Senate Republicans have renewed efforts to promote Colorado’s energy sector by making changes to the Colorado Energy Office, and this time, they are finding common ground with Democrats by taming their bid for oil and gas investments.
The plan to revamp the agency was approved by the Senate Agriculture, Natural Resources, and Energy committee on Thursday by a 9-2 bipartisan vote. In a follow-up to last year’s partisan stalemate, Sen. Ray Scott, R-Grand Junction, wants to reauthorize state funding for the agency and boost its focus on energy sources like nuclear, natural gas and hydropower.
“There’s billions of dollars to be invested in Colorado in our energy sector. We don’t want investors around the world looking at Colorado and going, ‘Well, their focus is just renewables,’” Scott, the lead sponsor on Senate Bill 3, told reporters earlier this week.
Last year’s bill sought to allow investor-owned utilities like Xcel Energy to purchase natural gas reserves to meet high-demand energy needs. It also sought an increase in registration fees for electric vehicles. This and other measures prevented lawmakers from reaching an agreement on how to reauthorize the agency, forcing it to rely on repurposed federal funds. The agency says it did not need to cut staff or programs.
The new plan leaves those provisions out, and so far has gained acceptance from three Democrats on the Agriculture, Natural Resources and Energy committee. The bill still includes language promoting of renewables like wind and solar. And Conservation Colorado, an environmental advocacy organization, is neutral on the bill.
Last year, the Colorado Energy Office, which dates back to a 1977 executive order by former Gov. Dick Lamm, funded community solar arrays and weatherization projects for low-income residents. And it is currently working with Utah to develop natural gas in the Piceance Basin in northwestern Colorado, according to a December memorandum of understanding.
The bill would broaden the scope of what the agency promotes to include hydroelectric and nuclear power. The bill also aims to clean up the statute by removing 30-plus pages of language dealing with mostly obsolete programs, according to Scott.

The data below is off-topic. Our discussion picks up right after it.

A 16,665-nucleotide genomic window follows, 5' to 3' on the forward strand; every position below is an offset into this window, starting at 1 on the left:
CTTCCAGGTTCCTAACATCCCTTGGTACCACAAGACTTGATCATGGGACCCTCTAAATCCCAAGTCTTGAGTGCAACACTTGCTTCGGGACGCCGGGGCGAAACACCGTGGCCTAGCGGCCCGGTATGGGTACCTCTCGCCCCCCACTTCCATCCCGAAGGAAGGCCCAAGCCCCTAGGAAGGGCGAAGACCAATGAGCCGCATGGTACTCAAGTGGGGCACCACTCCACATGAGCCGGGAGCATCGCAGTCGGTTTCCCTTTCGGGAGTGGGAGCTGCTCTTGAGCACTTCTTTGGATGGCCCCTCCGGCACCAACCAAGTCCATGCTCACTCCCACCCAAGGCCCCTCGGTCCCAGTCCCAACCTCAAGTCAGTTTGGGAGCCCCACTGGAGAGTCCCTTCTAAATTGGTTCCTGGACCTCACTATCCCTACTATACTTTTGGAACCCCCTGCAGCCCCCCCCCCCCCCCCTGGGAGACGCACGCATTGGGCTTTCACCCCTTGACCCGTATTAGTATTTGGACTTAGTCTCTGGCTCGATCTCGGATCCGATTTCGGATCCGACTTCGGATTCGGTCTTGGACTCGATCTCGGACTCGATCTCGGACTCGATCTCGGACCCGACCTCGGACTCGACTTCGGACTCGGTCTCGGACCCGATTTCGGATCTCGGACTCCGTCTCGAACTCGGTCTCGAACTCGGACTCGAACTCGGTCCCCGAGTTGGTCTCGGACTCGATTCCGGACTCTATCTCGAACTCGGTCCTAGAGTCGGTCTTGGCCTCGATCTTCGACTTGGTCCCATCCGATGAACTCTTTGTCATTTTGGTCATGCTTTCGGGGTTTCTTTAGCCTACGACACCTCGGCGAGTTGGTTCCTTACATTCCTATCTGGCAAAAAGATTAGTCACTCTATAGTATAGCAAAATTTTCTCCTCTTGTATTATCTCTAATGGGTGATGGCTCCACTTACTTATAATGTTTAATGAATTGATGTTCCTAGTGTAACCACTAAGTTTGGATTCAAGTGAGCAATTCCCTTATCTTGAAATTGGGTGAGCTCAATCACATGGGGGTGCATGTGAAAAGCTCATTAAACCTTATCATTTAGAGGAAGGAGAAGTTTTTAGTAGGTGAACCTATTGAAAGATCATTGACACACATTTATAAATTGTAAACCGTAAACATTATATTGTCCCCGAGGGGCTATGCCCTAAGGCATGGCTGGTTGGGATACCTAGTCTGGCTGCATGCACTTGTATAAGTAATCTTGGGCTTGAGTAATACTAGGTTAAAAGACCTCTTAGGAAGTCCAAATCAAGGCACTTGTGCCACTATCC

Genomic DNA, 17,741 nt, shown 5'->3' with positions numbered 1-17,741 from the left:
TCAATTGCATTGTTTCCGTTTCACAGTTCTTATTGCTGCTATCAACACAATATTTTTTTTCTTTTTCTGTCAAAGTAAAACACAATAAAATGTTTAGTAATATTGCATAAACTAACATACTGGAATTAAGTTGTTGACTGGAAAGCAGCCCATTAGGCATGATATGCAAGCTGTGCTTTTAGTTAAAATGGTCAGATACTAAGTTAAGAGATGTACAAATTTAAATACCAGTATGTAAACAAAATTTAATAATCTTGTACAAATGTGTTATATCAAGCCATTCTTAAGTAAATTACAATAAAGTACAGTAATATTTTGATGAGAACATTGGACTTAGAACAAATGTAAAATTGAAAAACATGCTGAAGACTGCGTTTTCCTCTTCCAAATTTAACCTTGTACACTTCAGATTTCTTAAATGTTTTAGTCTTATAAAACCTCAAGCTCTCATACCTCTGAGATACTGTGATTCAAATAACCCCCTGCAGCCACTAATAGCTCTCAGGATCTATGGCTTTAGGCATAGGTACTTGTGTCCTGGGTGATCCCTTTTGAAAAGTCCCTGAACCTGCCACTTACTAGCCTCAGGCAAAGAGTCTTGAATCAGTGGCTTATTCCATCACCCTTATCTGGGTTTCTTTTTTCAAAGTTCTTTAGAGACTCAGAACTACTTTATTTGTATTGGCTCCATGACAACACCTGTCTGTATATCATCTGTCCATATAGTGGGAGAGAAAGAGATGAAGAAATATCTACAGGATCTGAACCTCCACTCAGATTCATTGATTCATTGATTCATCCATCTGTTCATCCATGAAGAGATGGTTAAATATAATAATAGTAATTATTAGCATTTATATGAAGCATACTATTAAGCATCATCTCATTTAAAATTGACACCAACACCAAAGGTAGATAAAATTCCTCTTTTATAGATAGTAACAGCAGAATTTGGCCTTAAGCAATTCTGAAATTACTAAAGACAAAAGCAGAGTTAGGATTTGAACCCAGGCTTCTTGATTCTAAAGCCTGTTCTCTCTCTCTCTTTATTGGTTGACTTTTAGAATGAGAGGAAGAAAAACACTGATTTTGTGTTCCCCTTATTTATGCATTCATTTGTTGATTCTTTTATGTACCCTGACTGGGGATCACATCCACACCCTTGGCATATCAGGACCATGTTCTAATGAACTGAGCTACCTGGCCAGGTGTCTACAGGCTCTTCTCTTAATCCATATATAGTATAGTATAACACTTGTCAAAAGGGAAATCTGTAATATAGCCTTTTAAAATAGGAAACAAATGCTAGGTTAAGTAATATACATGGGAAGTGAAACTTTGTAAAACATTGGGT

But the “all-the-above” energy focus still irks some Democrats, including Sen. Matt Jones, D-Louisville, who joined Rhonda Fields, D-Aurora, in voting against the bill on Thursday. Jones wants the state to cut back on greenhouse gas emissions caused by burning fossil fuels.
After the committee vote, Jones pulled out a computer and pointed to the results of a Xcel Energy request for proposals showing the bidding prices for wind and solar with battery storage at 3.06 cents per kilowatt-hour, making it a price-competitive alternative to natural gas.
“That’s where we should be going,” Jones told The Colorado Independent. He is sponsoring a bill to require electric utilities to source 100 percent of their power with renewables by 2035.
He says he remembers watching more than 160 homes go up in flames when he was fighting the Fourmile Canyon fire in 2010. He also remembers receiving directions to Longmont from state patrol in 2013 after bridges were wiped out due to a deluge.
“We’re dealing with climate change and we’re going to continue dealing with it,” Jones said.
A controversial provision to require Senate confirmation of the office’s executive director was removed from the bill. Scott said the provision was about transparency. But it caused concern among some lawmakers after Senate Republicans voted down the re-appointment of Heidi Jeanne Hess as head of the Civil Rights Commission, citing concerns over Hess’ ties with the LGBTQ advocacy group One Colorado.
Last year, the bill to reauthorize funding for the Colorado Energy Office became the platform for a debate over energy policy. That debate could reemerge when lawmakers decide how much to fund the program in the days before adjournment in May.
Scott originally suggested reducing previous state funding amounts from $3.1 million to $2.1 million, which would force the office to make staff and program cuts. But an amended version of the bill requires the agency to request funding from Joint Budget Committee. The bill will be considered next by the Senate Appropriations Committee.
Kathleen Staks, executive director of the Colorado Energy Office, said she is optimistic lawmakers will pass a bipartisan bill that includes state funding once again.
“We really want to try to not have this be a political hot potato,” Staks said.